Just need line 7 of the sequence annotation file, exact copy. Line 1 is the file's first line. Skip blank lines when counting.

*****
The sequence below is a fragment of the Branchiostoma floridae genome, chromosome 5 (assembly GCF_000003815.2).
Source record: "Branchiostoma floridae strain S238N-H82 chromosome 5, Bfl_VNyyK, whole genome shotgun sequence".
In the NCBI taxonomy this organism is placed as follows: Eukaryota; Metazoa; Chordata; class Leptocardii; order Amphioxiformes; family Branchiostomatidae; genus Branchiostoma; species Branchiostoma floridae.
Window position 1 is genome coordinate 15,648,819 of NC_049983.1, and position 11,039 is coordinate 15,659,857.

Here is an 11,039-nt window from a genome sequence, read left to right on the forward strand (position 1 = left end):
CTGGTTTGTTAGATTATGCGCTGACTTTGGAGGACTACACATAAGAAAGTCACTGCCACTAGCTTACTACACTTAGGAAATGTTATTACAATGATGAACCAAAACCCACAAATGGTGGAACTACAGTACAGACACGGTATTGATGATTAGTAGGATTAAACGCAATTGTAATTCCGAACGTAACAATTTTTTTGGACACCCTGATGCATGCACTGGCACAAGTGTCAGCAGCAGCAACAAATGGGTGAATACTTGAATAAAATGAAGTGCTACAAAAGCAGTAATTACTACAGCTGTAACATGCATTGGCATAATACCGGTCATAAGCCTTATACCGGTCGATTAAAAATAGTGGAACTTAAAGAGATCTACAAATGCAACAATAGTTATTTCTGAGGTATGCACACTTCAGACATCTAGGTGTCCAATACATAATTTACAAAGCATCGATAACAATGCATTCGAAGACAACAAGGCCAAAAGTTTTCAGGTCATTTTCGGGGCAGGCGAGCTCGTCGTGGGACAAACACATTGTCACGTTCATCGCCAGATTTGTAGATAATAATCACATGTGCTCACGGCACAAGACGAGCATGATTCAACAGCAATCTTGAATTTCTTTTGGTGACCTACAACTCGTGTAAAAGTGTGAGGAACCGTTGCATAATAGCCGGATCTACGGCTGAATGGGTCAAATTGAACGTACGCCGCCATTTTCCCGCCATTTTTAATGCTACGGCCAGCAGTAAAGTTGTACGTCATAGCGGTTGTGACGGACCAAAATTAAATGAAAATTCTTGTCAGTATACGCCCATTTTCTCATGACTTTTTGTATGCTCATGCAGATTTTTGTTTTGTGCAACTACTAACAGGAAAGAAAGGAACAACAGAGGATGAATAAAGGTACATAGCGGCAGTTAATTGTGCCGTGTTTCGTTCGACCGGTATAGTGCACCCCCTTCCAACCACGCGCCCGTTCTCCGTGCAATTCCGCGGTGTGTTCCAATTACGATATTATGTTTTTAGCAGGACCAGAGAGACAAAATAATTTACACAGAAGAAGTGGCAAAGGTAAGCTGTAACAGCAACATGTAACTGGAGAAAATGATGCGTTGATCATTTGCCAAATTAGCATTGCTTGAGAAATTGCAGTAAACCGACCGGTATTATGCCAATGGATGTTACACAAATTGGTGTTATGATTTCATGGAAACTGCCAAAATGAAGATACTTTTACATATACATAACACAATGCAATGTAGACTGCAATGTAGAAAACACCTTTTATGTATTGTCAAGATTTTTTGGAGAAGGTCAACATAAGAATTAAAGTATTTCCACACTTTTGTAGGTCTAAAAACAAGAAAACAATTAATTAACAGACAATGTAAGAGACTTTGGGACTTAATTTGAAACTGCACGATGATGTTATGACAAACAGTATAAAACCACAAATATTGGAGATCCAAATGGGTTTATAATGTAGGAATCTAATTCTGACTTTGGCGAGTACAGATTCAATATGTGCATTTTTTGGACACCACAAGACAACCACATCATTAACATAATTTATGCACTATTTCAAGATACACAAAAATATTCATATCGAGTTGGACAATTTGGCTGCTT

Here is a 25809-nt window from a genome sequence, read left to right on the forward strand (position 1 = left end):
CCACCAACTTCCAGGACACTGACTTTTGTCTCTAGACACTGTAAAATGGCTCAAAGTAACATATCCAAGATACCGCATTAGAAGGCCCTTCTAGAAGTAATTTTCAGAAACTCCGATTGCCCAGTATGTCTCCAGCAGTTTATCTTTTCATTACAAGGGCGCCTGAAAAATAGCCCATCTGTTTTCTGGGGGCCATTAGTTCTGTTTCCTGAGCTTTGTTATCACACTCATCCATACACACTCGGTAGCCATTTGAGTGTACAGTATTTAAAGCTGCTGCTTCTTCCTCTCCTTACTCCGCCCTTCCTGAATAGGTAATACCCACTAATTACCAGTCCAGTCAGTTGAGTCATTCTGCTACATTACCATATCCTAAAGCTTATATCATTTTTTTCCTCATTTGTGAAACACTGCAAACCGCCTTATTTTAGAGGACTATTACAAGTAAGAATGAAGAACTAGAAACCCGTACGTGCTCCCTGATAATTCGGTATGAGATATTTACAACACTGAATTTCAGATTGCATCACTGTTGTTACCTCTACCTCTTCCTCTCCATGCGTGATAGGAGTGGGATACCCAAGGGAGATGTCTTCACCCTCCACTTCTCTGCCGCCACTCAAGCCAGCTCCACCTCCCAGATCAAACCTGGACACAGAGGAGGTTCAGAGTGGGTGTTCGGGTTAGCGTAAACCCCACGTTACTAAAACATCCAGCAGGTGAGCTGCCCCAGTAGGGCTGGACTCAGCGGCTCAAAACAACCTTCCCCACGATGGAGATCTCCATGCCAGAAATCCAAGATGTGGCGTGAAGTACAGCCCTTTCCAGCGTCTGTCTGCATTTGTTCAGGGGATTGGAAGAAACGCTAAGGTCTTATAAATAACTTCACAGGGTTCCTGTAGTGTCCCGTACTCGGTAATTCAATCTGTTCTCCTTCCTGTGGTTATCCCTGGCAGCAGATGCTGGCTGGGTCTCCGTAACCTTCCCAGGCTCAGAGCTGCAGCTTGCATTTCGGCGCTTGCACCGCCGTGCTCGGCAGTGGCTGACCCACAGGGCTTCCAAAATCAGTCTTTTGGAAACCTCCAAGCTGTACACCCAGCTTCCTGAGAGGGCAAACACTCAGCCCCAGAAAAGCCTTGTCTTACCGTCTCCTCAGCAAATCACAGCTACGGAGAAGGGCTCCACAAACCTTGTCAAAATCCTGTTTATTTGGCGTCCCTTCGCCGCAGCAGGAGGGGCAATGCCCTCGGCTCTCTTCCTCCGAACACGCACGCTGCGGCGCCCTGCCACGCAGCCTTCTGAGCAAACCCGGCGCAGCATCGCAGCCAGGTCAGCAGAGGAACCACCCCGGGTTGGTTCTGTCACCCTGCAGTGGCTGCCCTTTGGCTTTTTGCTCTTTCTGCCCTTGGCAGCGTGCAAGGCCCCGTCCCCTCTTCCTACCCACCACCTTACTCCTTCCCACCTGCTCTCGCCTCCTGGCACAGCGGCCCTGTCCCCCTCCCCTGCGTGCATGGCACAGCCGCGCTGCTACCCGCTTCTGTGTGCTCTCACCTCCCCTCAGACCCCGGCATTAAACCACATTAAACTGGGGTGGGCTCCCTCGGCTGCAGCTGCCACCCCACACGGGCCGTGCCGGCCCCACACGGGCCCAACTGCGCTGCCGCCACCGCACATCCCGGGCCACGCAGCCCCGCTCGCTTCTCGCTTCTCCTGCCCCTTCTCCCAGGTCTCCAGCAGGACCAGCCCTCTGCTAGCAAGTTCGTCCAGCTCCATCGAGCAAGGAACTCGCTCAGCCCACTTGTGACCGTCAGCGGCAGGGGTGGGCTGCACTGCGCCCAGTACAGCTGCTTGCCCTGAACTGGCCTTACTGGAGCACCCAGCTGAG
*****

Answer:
Here is a 25809-nt window from a genome sequence, read left to right on the forward strand (position 1 = left end):